Friday Favorites: Boston Movies

Everybody knows that there’s been a huge boost in films about Boston or set in Boston, within the last 15-20 years. And let me just say, I love it. Can’t get enough of ’em. I can get enough of the depicted Boston accents in them though… Damn, we should’ve done a Friday (Least) Favorites: Boston Accents in TV/movies (looking at you, wife in Ray Donovan). Oh well, next year for sure. Anyways, accents aside, these are 8 pretty great flicks set in Boston. And although set and centered around Boston, I opted to leave off the comedies Celtic Pride, Fever Pitch and TED. No real reason behind doing so, I just find it harder to compare comedies with other genres of movies, like dramas or action movies.

Here we go, in order, my Favorite Boston Movies:

8. Friends of Eddie Coyle

There’s some story about my grandfather taking my grandmother to see this movie in theaters and she walked out halfway through because of the cursing in it. Kinda funny to me. Relatively unknown to my generation, but it’s worth watching if you’re looking for another Boston movie.

7. Boondock Saints

Even though it’s #4 on my list of Favorite Movies to Watch Around St. Patrick’s Day, it drops to #7 on this list. I’ve said it before, but this movie really has a cult-like following. It’s got action, comedy, crime, good characters and a decent story which holds up nicely, but perhaps it’s the local relevance that draws my attention best.

6. Mystic River

Spawn of the Dorchester native Dennis Lehane’s book by the same name. A kind of haunting drama about three friends who have drifted apart since childhood but local crime intertwine them once more. Absolute all-star cast.

 

5. Gone Baby Gone

Another Lehane novel-turned-movie, which have been nothing but hits. AND another great Affleck appearance. Casey, that is. Similar to Mystic River, this one is also pretty gut-wrenching, with scenes that are disturbing enough to make you look away. The ending has been a topic of debate since it’s release and I’ve known people on both sides of the argument, who stand firmly in their beliefs.

4. The Town

It looks like my favorites are being ranked by date of release, and I don’t know how to explain that. The Town is a classic Boston crime movie, with sort of true aspects.  It’s tense, action-packed and pretty well written. I know some people could do without the Fenway part, but it really didn’t bother me. Here’s one of my favorite scenes…

3. The Fighter

I’m sure everybody knows this one about local boxer Mickey Ward, played by Mark Wahlberg. But Christian Bale really steals the movie, wicked convincing as Dicky Eklund, Mickey’s older half-brother. Something I appreciate a lot about The Fighter is the very realistic boxing scenes. Not that the Raging Bull or the Rocky’s are unrealistic, but this one might be the best in terms of actual fight scenes.

2. The Departed

What can I possibly say about The Departed? Just an all around perfect movie. Anyone who knows me, knows just how much I love this and knows I can and sometimes do quote it on a daily basis.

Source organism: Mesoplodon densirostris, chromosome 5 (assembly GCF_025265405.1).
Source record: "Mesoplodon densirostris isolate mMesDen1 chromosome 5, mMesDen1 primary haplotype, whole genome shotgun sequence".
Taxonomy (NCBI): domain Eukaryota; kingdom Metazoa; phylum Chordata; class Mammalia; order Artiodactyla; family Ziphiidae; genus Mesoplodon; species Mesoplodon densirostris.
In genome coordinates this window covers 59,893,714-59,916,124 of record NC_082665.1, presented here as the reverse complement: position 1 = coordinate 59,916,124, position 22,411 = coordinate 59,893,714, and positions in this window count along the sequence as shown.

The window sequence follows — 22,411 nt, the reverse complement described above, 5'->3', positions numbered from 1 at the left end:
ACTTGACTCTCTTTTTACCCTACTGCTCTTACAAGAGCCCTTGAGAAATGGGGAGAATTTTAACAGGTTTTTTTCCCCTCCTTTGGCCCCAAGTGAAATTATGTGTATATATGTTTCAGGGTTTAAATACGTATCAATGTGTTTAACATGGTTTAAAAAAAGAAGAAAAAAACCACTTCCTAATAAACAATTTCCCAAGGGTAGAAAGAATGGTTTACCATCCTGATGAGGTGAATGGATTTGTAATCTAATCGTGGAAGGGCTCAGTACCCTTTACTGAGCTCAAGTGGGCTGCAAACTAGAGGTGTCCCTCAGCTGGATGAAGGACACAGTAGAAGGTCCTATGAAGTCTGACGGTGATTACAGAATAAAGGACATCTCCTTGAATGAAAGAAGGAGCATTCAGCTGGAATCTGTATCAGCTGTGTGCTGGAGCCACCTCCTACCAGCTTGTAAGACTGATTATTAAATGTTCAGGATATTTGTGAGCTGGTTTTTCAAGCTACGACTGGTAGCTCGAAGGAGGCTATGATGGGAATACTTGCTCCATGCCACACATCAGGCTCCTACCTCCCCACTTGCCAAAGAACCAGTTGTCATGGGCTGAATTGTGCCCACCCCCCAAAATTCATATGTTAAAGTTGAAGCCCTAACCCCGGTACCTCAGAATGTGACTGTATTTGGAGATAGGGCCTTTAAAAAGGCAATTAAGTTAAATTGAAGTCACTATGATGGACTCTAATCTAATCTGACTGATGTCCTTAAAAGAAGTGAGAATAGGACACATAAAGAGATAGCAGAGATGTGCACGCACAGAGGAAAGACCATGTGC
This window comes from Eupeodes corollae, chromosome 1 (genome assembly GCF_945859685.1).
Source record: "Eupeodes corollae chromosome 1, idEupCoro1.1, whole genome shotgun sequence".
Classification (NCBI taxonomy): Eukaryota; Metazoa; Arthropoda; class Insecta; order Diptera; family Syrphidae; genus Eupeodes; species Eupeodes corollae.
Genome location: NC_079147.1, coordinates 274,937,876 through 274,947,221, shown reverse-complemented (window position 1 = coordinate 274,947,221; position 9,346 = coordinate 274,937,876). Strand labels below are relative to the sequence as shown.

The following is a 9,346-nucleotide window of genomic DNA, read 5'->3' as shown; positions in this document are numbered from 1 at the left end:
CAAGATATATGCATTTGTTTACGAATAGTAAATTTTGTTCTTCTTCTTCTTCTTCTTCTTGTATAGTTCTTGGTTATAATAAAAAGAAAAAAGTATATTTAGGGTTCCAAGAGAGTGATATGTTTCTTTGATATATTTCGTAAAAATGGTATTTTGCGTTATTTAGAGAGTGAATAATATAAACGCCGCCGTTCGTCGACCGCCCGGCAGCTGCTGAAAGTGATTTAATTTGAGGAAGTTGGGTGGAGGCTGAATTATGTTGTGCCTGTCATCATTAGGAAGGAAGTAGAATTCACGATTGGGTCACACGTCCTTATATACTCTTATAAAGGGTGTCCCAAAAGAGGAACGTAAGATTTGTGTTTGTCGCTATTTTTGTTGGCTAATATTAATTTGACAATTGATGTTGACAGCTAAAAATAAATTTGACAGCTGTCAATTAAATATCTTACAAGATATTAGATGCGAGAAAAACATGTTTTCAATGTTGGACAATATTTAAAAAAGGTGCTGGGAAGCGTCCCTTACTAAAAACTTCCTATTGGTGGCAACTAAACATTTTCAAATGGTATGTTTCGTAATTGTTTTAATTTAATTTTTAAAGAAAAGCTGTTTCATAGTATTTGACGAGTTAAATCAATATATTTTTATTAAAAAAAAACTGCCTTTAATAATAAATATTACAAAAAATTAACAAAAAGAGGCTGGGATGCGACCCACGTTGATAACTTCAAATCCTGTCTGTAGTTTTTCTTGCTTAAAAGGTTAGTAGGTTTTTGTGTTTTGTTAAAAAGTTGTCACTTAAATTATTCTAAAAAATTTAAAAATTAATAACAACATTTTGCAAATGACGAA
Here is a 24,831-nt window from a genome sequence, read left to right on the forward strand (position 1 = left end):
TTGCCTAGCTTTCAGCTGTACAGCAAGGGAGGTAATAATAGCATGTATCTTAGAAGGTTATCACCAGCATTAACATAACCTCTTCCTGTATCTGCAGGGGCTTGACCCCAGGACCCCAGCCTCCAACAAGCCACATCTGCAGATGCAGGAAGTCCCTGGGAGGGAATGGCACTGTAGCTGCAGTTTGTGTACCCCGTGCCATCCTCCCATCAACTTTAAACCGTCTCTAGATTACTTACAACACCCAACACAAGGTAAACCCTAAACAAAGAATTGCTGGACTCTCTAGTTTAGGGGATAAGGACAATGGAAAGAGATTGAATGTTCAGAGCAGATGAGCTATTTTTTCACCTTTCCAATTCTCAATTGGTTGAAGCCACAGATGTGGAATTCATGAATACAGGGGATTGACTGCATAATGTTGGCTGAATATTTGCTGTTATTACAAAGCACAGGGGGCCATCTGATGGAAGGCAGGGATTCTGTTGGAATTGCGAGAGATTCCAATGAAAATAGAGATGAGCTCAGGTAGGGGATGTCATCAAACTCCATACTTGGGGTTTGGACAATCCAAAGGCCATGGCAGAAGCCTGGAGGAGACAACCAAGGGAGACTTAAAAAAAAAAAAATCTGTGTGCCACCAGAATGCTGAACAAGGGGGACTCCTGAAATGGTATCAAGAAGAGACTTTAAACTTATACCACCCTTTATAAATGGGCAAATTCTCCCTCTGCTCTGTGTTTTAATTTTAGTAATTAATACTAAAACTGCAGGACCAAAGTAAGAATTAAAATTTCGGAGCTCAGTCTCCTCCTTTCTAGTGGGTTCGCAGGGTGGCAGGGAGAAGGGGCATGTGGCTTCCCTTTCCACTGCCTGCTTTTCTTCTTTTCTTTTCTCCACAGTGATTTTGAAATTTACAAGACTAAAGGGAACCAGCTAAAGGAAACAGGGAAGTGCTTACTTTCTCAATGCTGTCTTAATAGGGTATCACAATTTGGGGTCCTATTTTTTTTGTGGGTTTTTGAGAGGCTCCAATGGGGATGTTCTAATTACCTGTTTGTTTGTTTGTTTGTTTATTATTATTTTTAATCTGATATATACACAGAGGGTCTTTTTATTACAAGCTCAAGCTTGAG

I could write forever about it, but I’ll leave that to #1…….

1. Southie

Just kidding, this movie is awful. But the kind of awful where you gotta see it to really know what I’m talking about. (Hopefully nobody noticed I’ve used this joke already).

1. Good Will Hunting

I remember the first time I watched Good Will Hunting. I was a sophomore in high school, and had watched a little bit of it over a friends’ house one night and needed to finish it the next day. I remember thinking how much I liked it then, but how young was I to really enjoy and appreciate movies? Yet it instantly became one of my favorite movies of all time and still holds true today.

Not that I can relate very much, but but as someone who grew up and still lives in Dorchester, I can appreciate Will’s attachment to the neighborhood. It’s about city-life, surrounded by working class people. You think about how much others have sacrificed for you and expect to live your life in the only surroundings you know. While you want to better yourself, you make reasons why staying in that environment was fine for those before you and will be fine for you. As we read yesterday, it can be tough for anyone to leave the place they call home, and people they love, even if it means bettering their life in some way.

I’d say most people’s favorite scene would be the “how you like them apples” line or any of the other funny one-liners. But mine is actually the part where Will (Matt Damon) and Sean (Robin Williams) are sitting in the Public Garden and Sean gives a whole speech on topics like women, art, war and love. He basically acknowledges and shoots down what Will would say on each matter, because Will has never experienced them himself, all he has is what he has read. Such a great scene in a movie that has too many to name, all of which make up why it is my Favorite Boston Movie.

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